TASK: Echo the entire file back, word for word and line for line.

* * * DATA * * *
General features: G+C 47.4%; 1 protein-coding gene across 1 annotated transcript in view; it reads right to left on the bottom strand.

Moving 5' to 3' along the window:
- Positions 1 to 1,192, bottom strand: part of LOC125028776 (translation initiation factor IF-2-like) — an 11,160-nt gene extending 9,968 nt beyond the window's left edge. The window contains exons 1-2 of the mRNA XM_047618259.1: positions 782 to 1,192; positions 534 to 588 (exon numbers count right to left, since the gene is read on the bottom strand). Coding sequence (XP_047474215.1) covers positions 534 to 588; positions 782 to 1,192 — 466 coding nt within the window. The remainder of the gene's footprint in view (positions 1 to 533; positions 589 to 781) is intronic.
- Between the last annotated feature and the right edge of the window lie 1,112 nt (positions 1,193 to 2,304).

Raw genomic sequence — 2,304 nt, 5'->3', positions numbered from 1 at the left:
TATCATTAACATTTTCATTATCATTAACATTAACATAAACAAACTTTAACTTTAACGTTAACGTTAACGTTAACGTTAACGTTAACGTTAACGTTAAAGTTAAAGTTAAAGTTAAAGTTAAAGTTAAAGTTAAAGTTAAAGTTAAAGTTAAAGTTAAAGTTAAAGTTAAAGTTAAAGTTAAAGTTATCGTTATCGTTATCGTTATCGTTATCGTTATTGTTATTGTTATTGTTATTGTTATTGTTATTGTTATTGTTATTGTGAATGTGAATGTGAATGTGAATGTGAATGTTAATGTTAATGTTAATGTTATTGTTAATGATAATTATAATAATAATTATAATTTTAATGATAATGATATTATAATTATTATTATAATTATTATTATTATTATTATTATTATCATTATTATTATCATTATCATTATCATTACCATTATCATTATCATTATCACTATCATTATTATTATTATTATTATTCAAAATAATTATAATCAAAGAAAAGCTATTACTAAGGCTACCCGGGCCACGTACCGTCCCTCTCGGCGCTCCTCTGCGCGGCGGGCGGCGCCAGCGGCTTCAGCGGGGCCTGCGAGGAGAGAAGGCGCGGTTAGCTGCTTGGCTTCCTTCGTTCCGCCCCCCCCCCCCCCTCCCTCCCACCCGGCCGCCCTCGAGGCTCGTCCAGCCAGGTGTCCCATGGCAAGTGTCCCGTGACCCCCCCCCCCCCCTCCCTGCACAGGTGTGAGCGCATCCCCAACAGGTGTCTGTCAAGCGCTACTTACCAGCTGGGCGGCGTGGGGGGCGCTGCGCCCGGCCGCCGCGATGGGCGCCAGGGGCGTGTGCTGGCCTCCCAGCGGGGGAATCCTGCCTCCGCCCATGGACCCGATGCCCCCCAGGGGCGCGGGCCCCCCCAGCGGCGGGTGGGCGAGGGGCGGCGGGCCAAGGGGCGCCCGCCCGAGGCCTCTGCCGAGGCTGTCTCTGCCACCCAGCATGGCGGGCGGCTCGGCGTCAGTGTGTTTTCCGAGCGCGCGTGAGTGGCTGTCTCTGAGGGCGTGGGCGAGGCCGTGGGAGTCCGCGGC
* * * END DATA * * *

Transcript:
General features: G+C 47.4%; 1 protein-coding gene across 1 annotated transcript in view; it reads right to left on the bottom strand.

Moving 5' to 3' along the window:
- Positions 1 to 1,192, bottom strand: part of LOC125028776 (translation initiation factor IF-2-like) — an 11,160-nt gene extending 9,968 nt beyond the window's left edge. The window contains exons 1-2 of the mRNA XM_047618259.1: positions 782 to 1,192; positions 534 to 588 (exon numbers count right to left, since the gene is read on the bottom strand). Coding sequence (XP_047474215.1) covers positions 534 to 588; positions 782 to 1,192 — 466 coding nt within the window. The remainder of the gene's footprint in view (positions 1 to 533; positions 589 to 781) is intronic.
- Between the last annotated feature and the right edge of the window lie 1,112 nt (positions 1,193 to 2,304).

Raw genomic sequence — 2,304 nt, 5'->3', positions numbered from 1 at the left:
TATCATTAACATTTTCATTATCATTAACATTAACATAAACAAACTTTAACTTTAACGTTAACGTTAACGTTAACGTTAACGTTAACGTTAACGTTAAAGTTAAAGTTAAAGTTAAAGTTAAAGTTAAAGTTAAAGTTAAAGTTAAAGTTAAAGTTAAAGTTAAAGTTAAAGTTAAAGTTAAAGTTATCGTTATCGTTATCGTTATCGTTATCGTTATTGTTATTGTTATTGTTATTGTTATTGTTATTGTTATTGTTATTGTGAATGTGAATGTGAATGTGAATGTGAATGTTAATGTTAATGTTAATGTTATTGTTAATGATAATTATAATAATAATTATAATTTTAATGATAATGATATTATAATTATTATTATAATTATTATTATTATTATTATTATTATCATTATTATTATCATTATCATTATCATTACCATTATCATTATCATTATCACTATCATTATTATTATTATTATTATTCAAAATAATTATAATCAAAGAAAAGCTATTACTAAGGCTACCCGGGCCACGTACCGTCCCTCTCGGCGCTCCTCTGCGCGGCGGGCGGCGCCAGCGGCTTCAGCGGGGCCTGCGAGGAGAGAAGGCGCGGTTAGCTGCTTGGCTTCCTTCGTTCCGCCCCCCCCCCCCCCTCCCTCCCACCCGGCCGCCCTCGAGGCTCGTCCAGCCAGGTGTCCCATGGCAAGTGTCCCGTGACCCCCCCCCCCCCCTCCCTGCACAGGTGTGAGCGCATCCCCAACAGGTGTCTGTCAAGCGCTACTTACCAGCTGGGCGGCGTGGGGGGCGCTGCGCCCGGCCGCCGCGATGGGCGCCAGGGGCGTGTGCTGGCCTCCCAGCGGGGGAATCCTGCCTCCGCCCATGGACCCGATGCCCCCCAGGGGCGCGGGCCCCCCCAGCGGCGGGTGGGCGAGGGGCGGCGGGCCAAGGGGCGCCCGCCCGAGGCCTCTGCCGAGGCTGTCTCTGCCACCCAGCATGGCGGGCGGCTCGGCGTCAGTGTGTTTTCCGAGCGCGCGTGAGTGGCTGTCTCTGAGGGCGTGGGCGAGGCCGTGGGAGTCCGCGGC